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If You Want to be a Leader You Need to Look Like a Leader

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By Alan Fairweather with thanks to Sylvia Ann Hewlett and Jenna GoudreauBusinessmen

Think about the last time you met someone for the first time. It could have been in business or your personal life. Were you aware that they made eleven major decisions about you in the first seven seconds of your meeting? And of course, you were probably doing the same with them

This isn’t a conscious thing to do, it’s a program built into your brain to help you survive.

When your ancestors decided to get out of the cave and go for a stroll, they often met some other little caveperson for the first time. And in those days they had to make some fast decisions. This was something hardwired into their brain as a prehistoric survival mechanism. Was this friend or foe, should they strike up a conversation, or just bash them with their club?

Well, you don’t have to do any bashing, but you still make decisions about other people very quickly.

If you’re a leader then you need to look like one

‘Looking like a leader is the first step to becoming one. In order to portray “executive presence ,” superiors must perceive you as having gravitas, excellent communication skills and a polished appearance.’

This is according to Sylvia Ann Hewlett , an economist and the founding president of the Center for Talent Innovation (CTI) in New York 

She conducted a year-long study of over 4,000 college-educated professionals and 268 senior executives, conducted by CTI and in partnership with Marie Claire magazine, looking like a leader is the first step to becoming one.

So how do you look the part?

No. 1: Grooming

Appearance is the first thing people see. And they will always make an emotional decision. So a major grooming mistake can instantly undermine your chances of showing just how good you really are.

According to the research, good grooming habits, looking “polished” or “pulled together” is a leader’s most important physical asset.  Women’s professional polish includes tasteful accessories, manicured nails and a hairstyle rather than a haircut. Whereas, a man’s polished look is based on clean nails, shiny shoes, a clean shave and manicured facial hair, according to the report.

No. 2: Posture

Sitting and standing tall is considered the second-most important leadership signifier, no matter what type of office environment you work in. Good posture means planted feet, shoulders back and head straight; that reflects confidence and authority.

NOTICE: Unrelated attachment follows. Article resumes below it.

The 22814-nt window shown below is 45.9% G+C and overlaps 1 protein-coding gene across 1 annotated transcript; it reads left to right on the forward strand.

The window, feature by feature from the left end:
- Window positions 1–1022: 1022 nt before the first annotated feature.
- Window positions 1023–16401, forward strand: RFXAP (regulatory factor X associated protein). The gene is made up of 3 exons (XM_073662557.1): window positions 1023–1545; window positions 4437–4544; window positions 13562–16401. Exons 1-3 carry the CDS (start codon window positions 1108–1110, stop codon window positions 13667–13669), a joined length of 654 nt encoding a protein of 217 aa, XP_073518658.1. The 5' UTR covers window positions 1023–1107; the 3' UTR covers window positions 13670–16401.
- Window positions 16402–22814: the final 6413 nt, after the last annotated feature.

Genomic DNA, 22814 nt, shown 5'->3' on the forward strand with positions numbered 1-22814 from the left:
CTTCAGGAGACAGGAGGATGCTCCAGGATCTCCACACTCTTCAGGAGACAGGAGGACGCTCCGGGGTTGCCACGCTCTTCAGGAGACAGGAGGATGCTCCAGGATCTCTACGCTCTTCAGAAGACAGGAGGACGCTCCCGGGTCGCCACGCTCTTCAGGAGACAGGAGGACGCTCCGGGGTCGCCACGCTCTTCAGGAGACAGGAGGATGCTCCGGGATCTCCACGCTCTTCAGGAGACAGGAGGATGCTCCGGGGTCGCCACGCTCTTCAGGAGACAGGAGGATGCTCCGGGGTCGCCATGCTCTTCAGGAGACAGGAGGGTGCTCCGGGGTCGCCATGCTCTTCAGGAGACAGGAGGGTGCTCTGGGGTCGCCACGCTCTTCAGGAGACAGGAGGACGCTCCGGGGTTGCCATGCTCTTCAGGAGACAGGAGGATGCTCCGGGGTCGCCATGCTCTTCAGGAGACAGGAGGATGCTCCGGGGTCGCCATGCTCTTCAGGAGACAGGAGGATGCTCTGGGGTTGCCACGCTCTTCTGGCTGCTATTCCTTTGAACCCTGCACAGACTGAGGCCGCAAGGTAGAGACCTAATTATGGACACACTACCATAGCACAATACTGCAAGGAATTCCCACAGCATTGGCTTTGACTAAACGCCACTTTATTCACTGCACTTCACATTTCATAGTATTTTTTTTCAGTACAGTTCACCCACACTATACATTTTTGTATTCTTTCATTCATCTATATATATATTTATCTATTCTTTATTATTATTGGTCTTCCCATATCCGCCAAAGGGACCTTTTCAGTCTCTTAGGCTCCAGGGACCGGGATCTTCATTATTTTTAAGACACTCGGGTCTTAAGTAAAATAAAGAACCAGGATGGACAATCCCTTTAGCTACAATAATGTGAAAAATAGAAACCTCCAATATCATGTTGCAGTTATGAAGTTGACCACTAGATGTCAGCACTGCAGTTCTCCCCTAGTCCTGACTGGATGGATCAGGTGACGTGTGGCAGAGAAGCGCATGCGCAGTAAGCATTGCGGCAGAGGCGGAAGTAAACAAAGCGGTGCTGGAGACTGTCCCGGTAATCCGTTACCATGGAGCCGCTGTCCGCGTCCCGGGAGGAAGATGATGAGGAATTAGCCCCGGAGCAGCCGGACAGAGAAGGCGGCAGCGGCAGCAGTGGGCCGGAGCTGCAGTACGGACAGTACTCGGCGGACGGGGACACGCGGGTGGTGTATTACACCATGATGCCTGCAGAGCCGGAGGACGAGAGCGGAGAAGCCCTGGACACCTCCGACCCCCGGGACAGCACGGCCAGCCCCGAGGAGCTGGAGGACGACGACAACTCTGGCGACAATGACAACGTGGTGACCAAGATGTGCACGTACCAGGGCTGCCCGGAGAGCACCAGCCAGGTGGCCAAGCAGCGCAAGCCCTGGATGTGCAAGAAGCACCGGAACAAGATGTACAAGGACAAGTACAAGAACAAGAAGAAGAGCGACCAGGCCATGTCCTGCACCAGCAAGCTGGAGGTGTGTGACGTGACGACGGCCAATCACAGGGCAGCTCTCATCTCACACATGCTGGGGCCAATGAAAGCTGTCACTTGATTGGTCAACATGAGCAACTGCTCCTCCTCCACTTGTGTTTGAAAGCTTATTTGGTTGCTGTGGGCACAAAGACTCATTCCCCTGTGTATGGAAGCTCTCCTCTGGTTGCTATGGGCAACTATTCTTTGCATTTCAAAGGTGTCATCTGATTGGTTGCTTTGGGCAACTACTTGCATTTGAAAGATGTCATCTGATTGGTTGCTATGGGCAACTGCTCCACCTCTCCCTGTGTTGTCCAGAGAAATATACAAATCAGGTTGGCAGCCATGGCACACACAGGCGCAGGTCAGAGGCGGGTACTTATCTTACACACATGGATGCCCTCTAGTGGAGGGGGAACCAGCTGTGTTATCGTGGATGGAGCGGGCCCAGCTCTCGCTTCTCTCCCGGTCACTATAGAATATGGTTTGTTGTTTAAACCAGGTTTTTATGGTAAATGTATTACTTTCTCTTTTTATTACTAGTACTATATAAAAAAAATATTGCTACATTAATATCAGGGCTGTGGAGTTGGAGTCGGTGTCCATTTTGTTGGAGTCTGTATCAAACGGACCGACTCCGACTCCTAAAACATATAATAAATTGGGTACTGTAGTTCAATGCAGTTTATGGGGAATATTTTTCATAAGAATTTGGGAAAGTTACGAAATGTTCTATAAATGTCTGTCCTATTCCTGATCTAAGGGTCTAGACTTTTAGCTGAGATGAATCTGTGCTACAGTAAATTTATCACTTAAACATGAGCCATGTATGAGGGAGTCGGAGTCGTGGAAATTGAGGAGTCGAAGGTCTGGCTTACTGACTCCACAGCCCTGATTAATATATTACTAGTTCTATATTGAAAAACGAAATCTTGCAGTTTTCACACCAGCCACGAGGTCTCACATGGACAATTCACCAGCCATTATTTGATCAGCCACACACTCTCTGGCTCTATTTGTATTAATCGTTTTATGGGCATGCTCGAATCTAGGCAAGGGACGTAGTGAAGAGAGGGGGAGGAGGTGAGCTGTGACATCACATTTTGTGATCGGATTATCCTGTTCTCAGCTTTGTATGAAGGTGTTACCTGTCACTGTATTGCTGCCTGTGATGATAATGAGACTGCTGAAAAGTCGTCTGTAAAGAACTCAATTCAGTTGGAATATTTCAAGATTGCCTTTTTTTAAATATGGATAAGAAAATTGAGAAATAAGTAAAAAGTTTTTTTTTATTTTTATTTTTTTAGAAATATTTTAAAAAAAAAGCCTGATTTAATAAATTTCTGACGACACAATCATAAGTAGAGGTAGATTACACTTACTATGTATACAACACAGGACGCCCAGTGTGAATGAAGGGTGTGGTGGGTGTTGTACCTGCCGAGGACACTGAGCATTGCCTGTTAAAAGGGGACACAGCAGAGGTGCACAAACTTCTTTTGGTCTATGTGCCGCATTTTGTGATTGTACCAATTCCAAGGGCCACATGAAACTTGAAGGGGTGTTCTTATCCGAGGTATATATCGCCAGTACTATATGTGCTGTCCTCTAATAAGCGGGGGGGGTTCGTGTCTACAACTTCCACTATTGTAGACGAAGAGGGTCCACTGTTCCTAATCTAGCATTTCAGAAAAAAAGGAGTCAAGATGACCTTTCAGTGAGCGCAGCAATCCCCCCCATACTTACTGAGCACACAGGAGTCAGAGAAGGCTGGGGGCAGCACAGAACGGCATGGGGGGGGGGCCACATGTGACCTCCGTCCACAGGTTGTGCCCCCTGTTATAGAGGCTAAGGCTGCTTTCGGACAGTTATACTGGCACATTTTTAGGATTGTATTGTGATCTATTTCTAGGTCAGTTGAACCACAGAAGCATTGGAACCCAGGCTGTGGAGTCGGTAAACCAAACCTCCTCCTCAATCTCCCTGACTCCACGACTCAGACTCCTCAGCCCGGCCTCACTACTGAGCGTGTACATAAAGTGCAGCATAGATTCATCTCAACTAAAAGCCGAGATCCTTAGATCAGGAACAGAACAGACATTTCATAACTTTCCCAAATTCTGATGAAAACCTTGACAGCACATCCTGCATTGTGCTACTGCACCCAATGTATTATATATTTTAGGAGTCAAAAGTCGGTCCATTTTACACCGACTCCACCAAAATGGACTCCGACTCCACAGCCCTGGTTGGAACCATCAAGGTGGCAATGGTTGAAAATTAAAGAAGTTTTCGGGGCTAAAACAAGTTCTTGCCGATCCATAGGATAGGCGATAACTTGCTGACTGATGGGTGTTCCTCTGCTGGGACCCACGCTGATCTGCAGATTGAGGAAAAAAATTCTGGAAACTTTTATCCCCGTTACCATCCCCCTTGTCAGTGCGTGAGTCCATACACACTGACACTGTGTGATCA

No. 3: Physical Attractiveness

Studies show that attractive people are more likely to be viewed as smart, happy, interesting and successful. Among the executives surveyed, 16% said physical attractiveness contributes to a woman’s executive presence and 14% said the same for men. It’s less about being stereotypically pretty and more about consciously highlighting your best attributes and features and taking the time to appear well groomed.

No. 4: Slimness

Being fit may help you climb the ladder; in more ways than one. In the study, 21% of executives said being overweight looks bad for a woman and 17% said it hurts a man. Those numbers more than doubled when it came to obesity (45% and 43%, respectively).

No. 5: Height

While women are judged more critically by their weight, men are more likely to be sized up by their height. Of those surveyed, 16% said it’s important for men to be tall, compared to just 6% for women.

No. 6: Expensive Clothing

Perhaps unsurprisingly, wearing expensive, or at least expensive looking, clothing was rated as more important for those who work in formal business cultures. Executives said that signature accessories such as good shoes or a nice watch, go a long way, but flashy jewelry undermines your appearance. Similarly, they said brand names suggest stature, but too many labels are distracting.

No. 7: Youthful Appearance

Ironically, women are judged for looking too young and for looking too old, but more critically for the latter. Junior women confided that they secretly hoped for a couple gray hairs to look more experienced, and women in focus groups agreed there is only a small window for not looking too old or too young. “If reminding a client of his grandmother or mother can make you seem outdated or tired, reminding a client of his granddaughter or daughter also has pitfalls,” write the researchers.

Whether you like it or not, other people will make initial judgements about your leadership skills based on how you look and how you carry yourself.

Who you are speaks so loudly, I can’t hear what you’re saying

Ralph Waldo Emerson 

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Posted in: Leadership, Management, Motivation

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